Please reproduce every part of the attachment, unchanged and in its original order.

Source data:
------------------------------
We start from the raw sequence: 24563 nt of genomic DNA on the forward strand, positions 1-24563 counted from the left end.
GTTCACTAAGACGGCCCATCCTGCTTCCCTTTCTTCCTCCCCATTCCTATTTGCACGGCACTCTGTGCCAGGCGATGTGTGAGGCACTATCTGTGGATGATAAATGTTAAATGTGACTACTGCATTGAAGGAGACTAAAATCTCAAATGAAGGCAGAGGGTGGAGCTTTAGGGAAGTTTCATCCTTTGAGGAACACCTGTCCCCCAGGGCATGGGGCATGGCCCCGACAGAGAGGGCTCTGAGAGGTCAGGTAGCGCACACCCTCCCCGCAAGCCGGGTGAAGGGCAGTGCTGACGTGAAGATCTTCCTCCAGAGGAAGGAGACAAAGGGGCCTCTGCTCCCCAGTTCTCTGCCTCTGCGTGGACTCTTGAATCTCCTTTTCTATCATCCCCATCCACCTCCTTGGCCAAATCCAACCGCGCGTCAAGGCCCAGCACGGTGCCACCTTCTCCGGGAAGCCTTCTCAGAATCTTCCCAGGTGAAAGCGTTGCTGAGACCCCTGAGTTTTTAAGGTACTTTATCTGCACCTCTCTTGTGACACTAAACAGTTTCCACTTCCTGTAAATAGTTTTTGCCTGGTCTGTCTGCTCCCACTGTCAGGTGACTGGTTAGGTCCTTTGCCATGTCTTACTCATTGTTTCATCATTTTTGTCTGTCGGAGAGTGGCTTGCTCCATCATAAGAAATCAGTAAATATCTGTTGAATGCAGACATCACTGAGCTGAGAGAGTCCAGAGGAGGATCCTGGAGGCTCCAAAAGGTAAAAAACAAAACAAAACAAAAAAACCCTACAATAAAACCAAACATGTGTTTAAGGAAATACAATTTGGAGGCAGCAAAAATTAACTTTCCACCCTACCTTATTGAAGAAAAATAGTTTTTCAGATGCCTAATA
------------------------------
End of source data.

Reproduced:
We start from the raw sequence: 24563 nt of genomic DNA on the forward strand, positions 1-24563 counted from the left end.
GTTCACTAAGACGGCCCATCCTGCTTCCCTTTCTTCCTCCCCATTCCTATTTGCACGGCACTCTGTGCCAGGCGATGTGTGAGGCACTATCTGTGGATGATAAATGTTAAATGTGACTACTGCATTGAAGGAGACTAAAATCTCAAATGAAGGCAGAGGGTGGAGCTTTAGGGAAGTTTCATCCTTTGAGGAACACCTGTCCCCCAGGGCATGGGGCATGGCCCCGACAGAGAGGGCTCTGAGAGGTCAGGTAGCGCACACCCTCCCCGCAAGCCGGGTGAAGGGCAGTGCTGACGTGAAGATCTTCCTCCAGAGGAAGGAGACAAAGGGGCCTCTGCTCCCCAGTTCTCTGCCTCTGCGTGGACTCTTGAATCTCCTTTTCTATCATCCCCATCCACCTCCTTGGCCAAATCCAACCGCGCGTCAAGGCCCAGCACGGTGCCACCTTCTCCGGGAAGCCTTCTCAGAATCTTCCCAGGTGAAAGCGTTGCTGAGACCCCTGAGTTTTTAAGGTACTTTATCTGCACCTCTCTTGTGACACTAAACAGTTTCCACTTCCTGTAAATAGTTTTTGCCTGGTCTGTCTGCTCCCACTGTCAGGTGACTGGTTAGGTCCTTTGCCATGTCTTACTCATTGTTTCATCATTTTTGTCTGTCGGAGAGTGGCTTGCTCCATCATAAGAAATCAGTAAATATCTGTTGAATGCAGACATCACTGAGCTGAGAGAGTCCAGAGGAGGATCCTGGAGGCTCCAAAAGGTAAAAAACAAAACAAAACAAAAAAACCCTACAATAAAACCAAACATGTGTTTAAGGAAATACAATTTGGAGGCAGCAAAAATTAACTTTCCACCCTACCTTATTGAAGAAAAATAGTTTTTCAGATGCCTAATA